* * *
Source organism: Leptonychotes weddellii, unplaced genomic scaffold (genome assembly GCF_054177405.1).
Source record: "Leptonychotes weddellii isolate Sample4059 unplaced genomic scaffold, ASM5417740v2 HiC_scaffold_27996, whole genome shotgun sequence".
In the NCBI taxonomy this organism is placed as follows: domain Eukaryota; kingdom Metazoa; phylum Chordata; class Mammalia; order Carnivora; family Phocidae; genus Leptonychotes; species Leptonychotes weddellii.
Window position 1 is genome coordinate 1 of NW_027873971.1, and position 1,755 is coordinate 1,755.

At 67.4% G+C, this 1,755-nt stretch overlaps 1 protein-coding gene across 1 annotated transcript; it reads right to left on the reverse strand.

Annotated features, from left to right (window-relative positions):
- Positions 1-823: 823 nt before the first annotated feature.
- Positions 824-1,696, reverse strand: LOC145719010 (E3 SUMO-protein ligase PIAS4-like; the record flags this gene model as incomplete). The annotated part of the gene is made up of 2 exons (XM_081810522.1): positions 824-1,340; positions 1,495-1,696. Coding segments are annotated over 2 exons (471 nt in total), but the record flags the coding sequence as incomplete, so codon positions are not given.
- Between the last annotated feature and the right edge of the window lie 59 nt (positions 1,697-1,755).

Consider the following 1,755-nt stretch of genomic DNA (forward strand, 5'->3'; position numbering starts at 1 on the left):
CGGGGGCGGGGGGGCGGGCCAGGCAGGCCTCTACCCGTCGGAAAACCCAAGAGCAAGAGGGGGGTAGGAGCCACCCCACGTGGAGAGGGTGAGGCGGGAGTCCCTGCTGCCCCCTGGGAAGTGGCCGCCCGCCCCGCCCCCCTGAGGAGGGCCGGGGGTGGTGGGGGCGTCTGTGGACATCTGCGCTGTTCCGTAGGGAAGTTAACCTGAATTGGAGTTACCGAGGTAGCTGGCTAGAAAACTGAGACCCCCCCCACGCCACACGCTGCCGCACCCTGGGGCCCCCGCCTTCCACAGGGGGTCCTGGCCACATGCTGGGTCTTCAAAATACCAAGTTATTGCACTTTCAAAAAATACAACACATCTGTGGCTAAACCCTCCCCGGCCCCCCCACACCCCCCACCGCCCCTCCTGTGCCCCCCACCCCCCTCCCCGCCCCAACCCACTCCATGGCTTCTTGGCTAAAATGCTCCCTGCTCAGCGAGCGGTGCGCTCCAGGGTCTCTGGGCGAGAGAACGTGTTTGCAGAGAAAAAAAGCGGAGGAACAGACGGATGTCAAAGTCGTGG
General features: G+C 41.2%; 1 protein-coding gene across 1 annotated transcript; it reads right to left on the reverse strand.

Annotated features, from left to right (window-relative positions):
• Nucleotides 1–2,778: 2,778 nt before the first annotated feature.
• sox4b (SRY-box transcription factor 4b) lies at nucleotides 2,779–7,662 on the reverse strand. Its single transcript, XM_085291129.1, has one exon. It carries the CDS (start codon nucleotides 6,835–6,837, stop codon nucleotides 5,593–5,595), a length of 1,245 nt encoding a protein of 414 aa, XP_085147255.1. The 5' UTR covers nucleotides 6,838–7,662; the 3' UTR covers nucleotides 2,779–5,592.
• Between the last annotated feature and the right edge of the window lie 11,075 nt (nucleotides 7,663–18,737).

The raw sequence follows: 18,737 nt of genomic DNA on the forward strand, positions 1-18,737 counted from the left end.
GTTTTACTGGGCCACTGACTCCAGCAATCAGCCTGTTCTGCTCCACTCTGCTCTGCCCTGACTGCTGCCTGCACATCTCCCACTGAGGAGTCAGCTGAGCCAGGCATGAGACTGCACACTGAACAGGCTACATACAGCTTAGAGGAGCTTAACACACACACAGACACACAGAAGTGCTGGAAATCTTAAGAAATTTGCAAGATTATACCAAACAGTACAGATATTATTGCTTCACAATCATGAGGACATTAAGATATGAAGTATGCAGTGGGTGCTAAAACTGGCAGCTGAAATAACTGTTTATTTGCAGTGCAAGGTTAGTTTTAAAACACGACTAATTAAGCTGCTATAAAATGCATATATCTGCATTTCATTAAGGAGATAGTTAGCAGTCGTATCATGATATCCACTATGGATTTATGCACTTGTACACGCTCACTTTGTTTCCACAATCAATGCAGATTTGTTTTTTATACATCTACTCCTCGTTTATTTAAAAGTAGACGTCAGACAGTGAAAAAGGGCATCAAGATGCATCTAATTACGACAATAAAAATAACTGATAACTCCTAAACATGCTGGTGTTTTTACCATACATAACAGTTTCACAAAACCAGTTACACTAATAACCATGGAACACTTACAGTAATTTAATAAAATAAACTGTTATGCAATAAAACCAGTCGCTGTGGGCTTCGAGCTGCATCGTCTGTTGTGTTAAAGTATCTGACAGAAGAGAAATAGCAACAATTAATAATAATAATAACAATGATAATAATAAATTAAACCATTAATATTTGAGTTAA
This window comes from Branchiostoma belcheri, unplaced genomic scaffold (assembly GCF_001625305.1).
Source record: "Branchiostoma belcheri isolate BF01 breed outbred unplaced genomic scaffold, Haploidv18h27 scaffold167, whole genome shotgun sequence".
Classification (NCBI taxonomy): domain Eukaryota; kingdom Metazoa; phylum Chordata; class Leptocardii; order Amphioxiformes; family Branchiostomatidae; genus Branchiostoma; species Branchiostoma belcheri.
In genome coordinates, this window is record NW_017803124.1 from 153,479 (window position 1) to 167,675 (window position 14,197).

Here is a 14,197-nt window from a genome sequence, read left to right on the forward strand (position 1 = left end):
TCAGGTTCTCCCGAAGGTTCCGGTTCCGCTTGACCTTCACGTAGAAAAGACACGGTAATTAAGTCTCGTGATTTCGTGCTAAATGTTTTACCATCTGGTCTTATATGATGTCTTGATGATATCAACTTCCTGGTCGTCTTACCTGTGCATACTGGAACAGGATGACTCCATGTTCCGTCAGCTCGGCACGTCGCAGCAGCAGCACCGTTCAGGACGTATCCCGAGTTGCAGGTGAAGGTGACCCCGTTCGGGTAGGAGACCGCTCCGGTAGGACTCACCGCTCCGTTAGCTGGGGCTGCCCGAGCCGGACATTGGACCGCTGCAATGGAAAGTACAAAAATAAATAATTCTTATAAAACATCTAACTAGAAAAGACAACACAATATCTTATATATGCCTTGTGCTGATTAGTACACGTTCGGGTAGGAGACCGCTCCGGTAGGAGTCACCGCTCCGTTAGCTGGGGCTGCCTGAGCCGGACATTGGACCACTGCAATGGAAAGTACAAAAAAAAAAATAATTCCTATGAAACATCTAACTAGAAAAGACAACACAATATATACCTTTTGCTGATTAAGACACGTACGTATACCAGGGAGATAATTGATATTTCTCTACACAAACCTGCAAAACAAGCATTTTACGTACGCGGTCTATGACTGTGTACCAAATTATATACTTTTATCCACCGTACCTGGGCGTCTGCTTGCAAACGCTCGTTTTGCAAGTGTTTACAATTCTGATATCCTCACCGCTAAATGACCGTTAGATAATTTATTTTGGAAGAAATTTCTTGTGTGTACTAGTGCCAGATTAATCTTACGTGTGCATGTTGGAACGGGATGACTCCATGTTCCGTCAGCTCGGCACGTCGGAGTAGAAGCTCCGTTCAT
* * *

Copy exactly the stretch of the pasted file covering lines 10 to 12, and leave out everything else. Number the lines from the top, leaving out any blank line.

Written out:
Consider the following 1,755-nt stretch of genomic DNA (forward strand, 5'->3'; position numbering starts at 1 on the left):
CGGGGGCGGGGGGGCGGGCCAGGCAGGCCTCTACCCGTCGGAAAACCCAAGAGCAAGAGGGGGGTAGGAGCCACCCCACGTGGAGAGGGTGAGGCGGGAGTCCCTGCTGCCCCCTGGGAAGTGGCCGCCCGCCCCGCCCCCCTGAGGAGGGCCGGGGGTGGTGGGGGCGTCTGTGGACATCTGCGCTGTTCCGTAGGGAAGTTAACCTGAATTGGAGTTACCGAGGTAGCTGGCTAGAAAACTGAGACCCCCCCCACGCCACACGCTGCCGCACCCTGGGGCCCCCGCCTTCCACAGGGGGTCCTGGCCACATGCTGGGTCTTCAAAATACCAAGTTATTGCACTTTCAAAAAATACAACACATCTGTGGCTAAACCCTCCCCGGCCCCCCCACACCCCCCACCGCCCCTCCTGTGCCCCCCACCCCCCTCCCCGCCCCAACCCACTCCATGGCTTCTTGGCTAAAATGCTCCCTGCTCAGCGAGCGGTGCGCTCCAGGGTCTCTGGGCGAGAGAACGTGTTTGCAGAGAAAAAAAGCGGAGGAACAGACGGATGTCAAAGTCGTGG
General features: G+C 41.2%; 1 protein-coding gene across 1 annotated transcript; it reads right to left on the reverse strand.